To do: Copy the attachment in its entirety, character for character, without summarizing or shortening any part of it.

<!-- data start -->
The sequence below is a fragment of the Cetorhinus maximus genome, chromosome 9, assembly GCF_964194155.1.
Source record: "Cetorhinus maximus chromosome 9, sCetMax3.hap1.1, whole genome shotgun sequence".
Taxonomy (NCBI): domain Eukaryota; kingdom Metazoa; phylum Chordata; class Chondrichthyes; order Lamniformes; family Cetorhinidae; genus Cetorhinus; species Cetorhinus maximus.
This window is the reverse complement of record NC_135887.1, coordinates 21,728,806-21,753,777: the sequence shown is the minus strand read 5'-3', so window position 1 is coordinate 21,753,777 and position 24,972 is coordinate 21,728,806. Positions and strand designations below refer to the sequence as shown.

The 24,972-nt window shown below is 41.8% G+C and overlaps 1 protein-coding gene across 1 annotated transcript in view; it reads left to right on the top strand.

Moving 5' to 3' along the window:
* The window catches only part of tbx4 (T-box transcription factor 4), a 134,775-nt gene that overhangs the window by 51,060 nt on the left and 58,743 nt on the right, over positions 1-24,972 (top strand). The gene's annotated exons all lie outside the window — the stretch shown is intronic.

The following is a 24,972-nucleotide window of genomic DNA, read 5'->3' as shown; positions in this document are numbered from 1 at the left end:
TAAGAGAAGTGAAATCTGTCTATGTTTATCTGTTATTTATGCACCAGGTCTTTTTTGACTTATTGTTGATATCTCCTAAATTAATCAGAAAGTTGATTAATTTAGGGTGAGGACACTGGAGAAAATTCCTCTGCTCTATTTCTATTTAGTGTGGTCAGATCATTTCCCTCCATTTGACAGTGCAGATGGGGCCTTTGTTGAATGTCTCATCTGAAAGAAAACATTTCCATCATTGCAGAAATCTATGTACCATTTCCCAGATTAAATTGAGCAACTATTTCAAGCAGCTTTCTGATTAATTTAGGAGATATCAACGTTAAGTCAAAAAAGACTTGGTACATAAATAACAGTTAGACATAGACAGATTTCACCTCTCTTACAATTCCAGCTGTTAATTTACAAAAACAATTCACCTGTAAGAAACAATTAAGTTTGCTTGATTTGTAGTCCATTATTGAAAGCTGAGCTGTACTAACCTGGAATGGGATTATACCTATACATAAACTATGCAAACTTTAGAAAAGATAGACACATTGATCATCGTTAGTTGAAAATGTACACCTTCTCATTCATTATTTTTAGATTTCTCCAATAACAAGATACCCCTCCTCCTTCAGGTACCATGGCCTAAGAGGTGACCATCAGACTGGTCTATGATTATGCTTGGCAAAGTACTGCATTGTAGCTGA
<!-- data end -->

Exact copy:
The sequence below is a fragment of the Cetorhinus maximus genome, chromosome 9, assembly GCF_964194155.1.
Source record: "Cetorhinus maximus chromosome 9, sCetMax3.hap1.1, whole genome shotgun sequence".
Taxonomy (NCBI): domain Eukaryota; kingdom Metazoa; phylum Chordata; class Chondrichthyes; order Lamniformes; family Cetorhinidae; genus Cetorhinus; species Cetorhinus maximus.
This window is the reverse complement of record NC_135887.1, coordinates 21,728,806-21,753,777: the sequence shown is the minus strand read 5'-3', so window position 1 is coordinate 21,753,777 and position 24,972 is coordinate 21,728,806. Positions and strand designations below refer to the sequence as shown.

The 24,972-nt window shown below is 41.8% G+C and overlaps 1 protein-coding gene across 1 annotated transcript in view; it reads left to right on the top strand.

Moving 5' to 3' along the window:
* The window catches only part of tbx4 (T-box transcription factor 4), a 134,775-nt gene that overhangs the window by 51,060 nt on the left and 58,743 nt on the right, over positions 1-24,972 (top strand). The gene's annotated exons all lie outside the window — the stretch shown is intronic.

The following is a 24,972-nucleotide window of genomic DNA, read 5'->3' as shown; positions in this document are numbered from 1 at the left end:
TAAGAGAAGTGAAATCTGTCTATGTTTATCTGTTATTTATGCACCAGGTCTTTTTTGACTTATTGTTGATATCTCCTAAATTAATCAGAAAGTTGATTAATTTAGGGTGAGGACACTGGAGAAAATTCCTCTGCTCTATTTCTATTTAGTGTGGTCAGATCATTTCCCTCCATTTGACAGTGCAGATGGGGCCTTTGTTGAATGTCTCATCTGAAAGAAAACATTTCCATCATTGCAGAAATCTATGTACCATTTCCCAGATTAAATTGAGCAACTATTTCAAGCAGCTTTCTGATTAATTTAGGAGATATCAACGTTAAGTCAAAAAAGACTTGGTACATAAATAACAGTTAGACATAGACAGATTTCACCTCTCTTACAATTCCAGCTGTTAATTTACAAAAACAATTCACCTGTAAGAAACAATTAAGTTTGCTTGATTTGTAGTCCATTATTGAAAGCTGAGCTGTACTAACCTGGAATGGGATTATACCTATACATAAACTATGCAAACTTTAGAAAAGATAGACACATTGATCATCGTTAGTTGAAAATGTACACCTTCTCATTCATTATTTTTAGATTTCTCCAATAACAAGATACCCCTCCTCCTTCAGGTACCATGGCCTAAGAGGTGACCATCAGACTGGTCTATGATTATGCTTGGCAAAGTACTGCATTGTAGCTGA